Thursday, December 4, 2014


Listen. I know the reality of depression and anxiety. I no longer suffer from those conditions but I did for a considerable period of time---especially depression. I didn't use mindfulness to manage and eventually overcome those conditions, for I didn't know about it at the time. I used traditional psychotherapy combined with antidepressant drug treatment. I do not condemn those modalities, in fact I endorse them. I am, however, always interested in other forms of treatment, especially mindfulness. Hence this blog.

Now, according to a new study from Lund University in Sweden and Region Skåne, group mindfulness treatment is as effective as individual cognitive behavioural therapy (CBT) in patients suffering from depression and anxiety. As an aside, we all know that group therapy can often be more effective than individual treatment. There is an energy, and a synergy, that arises from the group. Mindfulness involves seeing things-as-they-really-are, non-judgmentally, and that can at times be quite a confronting experience for persons with mental health issues. However, a group setting can assist greatly in that regard.

The researchers, led by Professor Jan Sundquist [pictured left], ran the study at 16 primary health care centres in Skåne, a county in southern Sweden. In spring 2012 some 215 patients with depression, anxiety or reactions to severe stress were randomised to either structured group mindfulness treatment with approximately 10 patients per group, or regular treatment (mainly individual CBT). Patients also received a private training programme and were asked to record their exercises in a diary. The treatment lasted 8 weeks.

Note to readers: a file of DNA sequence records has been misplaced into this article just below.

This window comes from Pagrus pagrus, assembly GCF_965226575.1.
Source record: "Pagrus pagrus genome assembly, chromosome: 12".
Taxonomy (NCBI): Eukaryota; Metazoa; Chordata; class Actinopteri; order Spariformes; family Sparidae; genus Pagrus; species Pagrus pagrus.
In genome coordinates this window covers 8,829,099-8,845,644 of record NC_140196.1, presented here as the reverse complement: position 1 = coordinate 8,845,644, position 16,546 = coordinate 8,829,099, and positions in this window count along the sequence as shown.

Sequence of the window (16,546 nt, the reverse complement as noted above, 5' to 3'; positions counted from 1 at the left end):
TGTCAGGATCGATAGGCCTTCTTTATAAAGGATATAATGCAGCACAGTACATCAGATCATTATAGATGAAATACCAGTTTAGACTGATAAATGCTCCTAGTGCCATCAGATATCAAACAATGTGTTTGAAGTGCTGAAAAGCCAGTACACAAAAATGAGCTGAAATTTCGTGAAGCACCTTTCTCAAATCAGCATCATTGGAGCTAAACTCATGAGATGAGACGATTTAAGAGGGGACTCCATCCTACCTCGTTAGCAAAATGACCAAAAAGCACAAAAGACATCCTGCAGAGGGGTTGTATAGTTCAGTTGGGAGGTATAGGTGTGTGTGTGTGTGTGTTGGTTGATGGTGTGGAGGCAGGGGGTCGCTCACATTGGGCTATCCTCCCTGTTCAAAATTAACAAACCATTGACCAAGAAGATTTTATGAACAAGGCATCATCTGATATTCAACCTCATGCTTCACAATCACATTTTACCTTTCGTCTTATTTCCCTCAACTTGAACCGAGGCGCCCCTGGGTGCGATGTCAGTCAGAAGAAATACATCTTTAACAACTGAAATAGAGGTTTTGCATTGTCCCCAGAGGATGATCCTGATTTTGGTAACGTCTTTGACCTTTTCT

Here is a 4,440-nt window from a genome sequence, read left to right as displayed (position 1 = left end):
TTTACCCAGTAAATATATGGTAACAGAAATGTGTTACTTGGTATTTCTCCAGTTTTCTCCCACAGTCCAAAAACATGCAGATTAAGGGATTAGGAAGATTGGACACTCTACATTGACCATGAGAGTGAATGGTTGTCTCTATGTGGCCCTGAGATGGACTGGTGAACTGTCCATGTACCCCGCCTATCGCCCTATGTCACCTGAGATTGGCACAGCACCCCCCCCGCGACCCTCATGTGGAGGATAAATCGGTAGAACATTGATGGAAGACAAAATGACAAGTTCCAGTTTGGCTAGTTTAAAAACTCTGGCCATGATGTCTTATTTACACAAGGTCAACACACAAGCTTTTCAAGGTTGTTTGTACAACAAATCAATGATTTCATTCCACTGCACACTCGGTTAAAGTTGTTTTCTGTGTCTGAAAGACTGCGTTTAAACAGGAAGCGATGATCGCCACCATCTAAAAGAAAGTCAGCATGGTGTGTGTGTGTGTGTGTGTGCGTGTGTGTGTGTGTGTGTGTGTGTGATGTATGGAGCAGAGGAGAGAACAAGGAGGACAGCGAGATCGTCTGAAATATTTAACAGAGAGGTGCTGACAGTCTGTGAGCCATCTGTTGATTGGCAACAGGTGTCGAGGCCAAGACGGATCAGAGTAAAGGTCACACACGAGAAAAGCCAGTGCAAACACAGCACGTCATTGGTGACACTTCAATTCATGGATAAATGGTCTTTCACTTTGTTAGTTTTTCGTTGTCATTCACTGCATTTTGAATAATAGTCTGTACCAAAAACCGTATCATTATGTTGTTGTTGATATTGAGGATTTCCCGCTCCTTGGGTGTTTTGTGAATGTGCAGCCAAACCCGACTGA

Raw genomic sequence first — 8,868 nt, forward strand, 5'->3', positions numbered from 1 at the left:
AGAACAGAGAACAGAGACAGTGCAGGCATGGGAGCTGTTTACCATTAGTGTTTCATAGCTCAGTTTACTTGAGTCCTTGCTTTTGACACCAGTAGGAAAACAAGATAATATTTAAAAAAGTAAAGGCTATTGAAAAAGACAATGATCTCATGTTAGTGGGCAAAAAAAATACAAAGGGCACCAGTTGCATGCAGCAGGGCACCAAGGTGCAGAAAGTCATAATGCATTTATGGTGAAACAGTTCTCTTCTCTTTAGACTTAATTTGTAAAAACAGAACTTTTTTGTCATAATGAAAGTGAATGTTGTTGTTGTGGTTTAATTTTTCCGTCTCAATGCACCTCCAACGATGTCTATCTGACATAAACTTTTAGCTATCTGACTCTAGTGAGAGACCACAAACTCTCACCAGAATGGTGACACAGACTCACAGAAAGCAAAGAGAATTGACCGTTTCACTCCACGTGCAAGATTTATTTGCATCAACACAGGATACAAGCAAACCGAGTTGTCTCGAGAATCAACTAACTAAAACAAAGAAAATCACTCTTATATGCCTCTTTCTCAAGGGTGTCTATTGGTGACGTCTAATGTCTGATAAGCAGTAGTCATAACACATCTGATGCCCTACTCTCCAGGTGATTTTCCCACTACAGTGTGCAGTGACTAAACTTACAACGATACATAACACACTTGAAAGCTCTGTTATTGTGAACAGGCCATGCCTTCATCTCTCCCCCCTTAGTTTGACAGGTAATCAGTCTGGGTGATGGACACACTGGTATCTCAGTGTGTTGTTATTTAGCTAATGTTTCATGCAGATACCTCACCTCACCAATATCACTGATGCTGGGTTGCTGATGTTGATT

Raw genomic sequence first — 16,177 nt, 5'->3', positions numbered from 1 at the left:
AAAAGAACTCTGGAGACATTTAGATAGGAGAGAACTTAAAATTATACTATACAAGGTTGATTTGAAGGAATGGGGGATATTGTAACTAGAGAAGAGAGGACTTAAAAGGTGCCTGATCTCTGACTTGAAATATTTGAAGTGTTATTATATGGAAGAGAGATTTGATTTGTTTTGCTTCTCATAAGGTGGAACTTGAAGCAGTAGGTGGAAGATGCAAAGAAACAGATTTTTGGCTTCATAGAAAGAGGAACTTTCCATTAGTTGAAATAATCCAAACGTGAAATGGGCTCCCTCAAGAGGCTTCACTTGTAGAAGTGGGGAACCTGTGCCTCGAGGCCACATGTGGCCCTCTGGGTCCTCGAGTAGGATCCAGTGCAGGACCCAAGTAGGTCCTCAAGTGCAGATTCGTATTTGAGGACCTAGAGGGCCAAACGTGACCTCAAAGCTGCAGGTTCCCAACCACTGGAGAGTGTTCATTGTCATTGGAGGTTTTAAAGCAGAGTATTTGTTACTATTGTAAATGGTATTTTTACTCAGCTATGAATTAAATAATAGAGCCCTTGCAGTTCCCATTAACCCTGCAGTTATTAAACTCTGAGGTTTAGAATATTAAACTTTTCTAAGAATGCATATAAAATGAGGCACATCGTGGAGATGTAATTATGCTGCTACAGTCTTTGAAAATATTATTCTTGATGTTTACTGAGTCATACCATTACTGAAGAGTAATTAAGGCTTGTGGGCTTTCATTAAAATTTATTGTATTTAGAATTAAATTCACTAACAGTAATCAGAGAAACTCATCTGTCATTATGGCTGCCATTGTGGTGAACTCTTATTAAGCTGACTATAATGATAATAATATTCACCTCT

Before and after treatment, the patients in the mindfulness and regular treatment groups answered questionnaires that estimated the severity of their depression and anxiety. Self-reported symptoms of depression and anxiety decreased in both groups during the 8-week treatment period. There was no statistical difference between the two treatments.

‘The study’s results indicate that group mindfulness treatment, conducted by certified instructors in primary health care, is as effective a treatment method as individual CBT for treating depression and anxiety’, says Jan Sundquist. ‘This means that group mindfulness treatment should be considered as an alternative to individual psychotherapy, especially at primary health care centres that can’t offer everyone individual therapy’.

Resource: Sundquist J, Lilja A, Palmer K, Memon A, Wang X, and Johansson L. ‘Mindfulness group therapy in primary care patients with depression, anxiety and stress and adjustment disorders: randomized controlled trial.’ British Journal of Psychiatry, 2014. Published online ahead of print Nov 27, 2014, doi: 10.1192/bjp.bp.114.150243.



IMPORTANT NOTICE: See the Terms of Use and Disclaimer. The information provided on this blogspot is not a substitute for professional medical advice, diagnosis or treatment. Never delay or disregard seeking professional medical advice from your medical practitioner or other qualified health provider because of something you have read on this blogspot. For immediate advice or support call Lifeline on 13 1 1 14 or Kids Helpline on 1800 55 1800. For information, advice and referral on mental illness contact the SANE Helpline on 1800 18 SANE (7263) go online via

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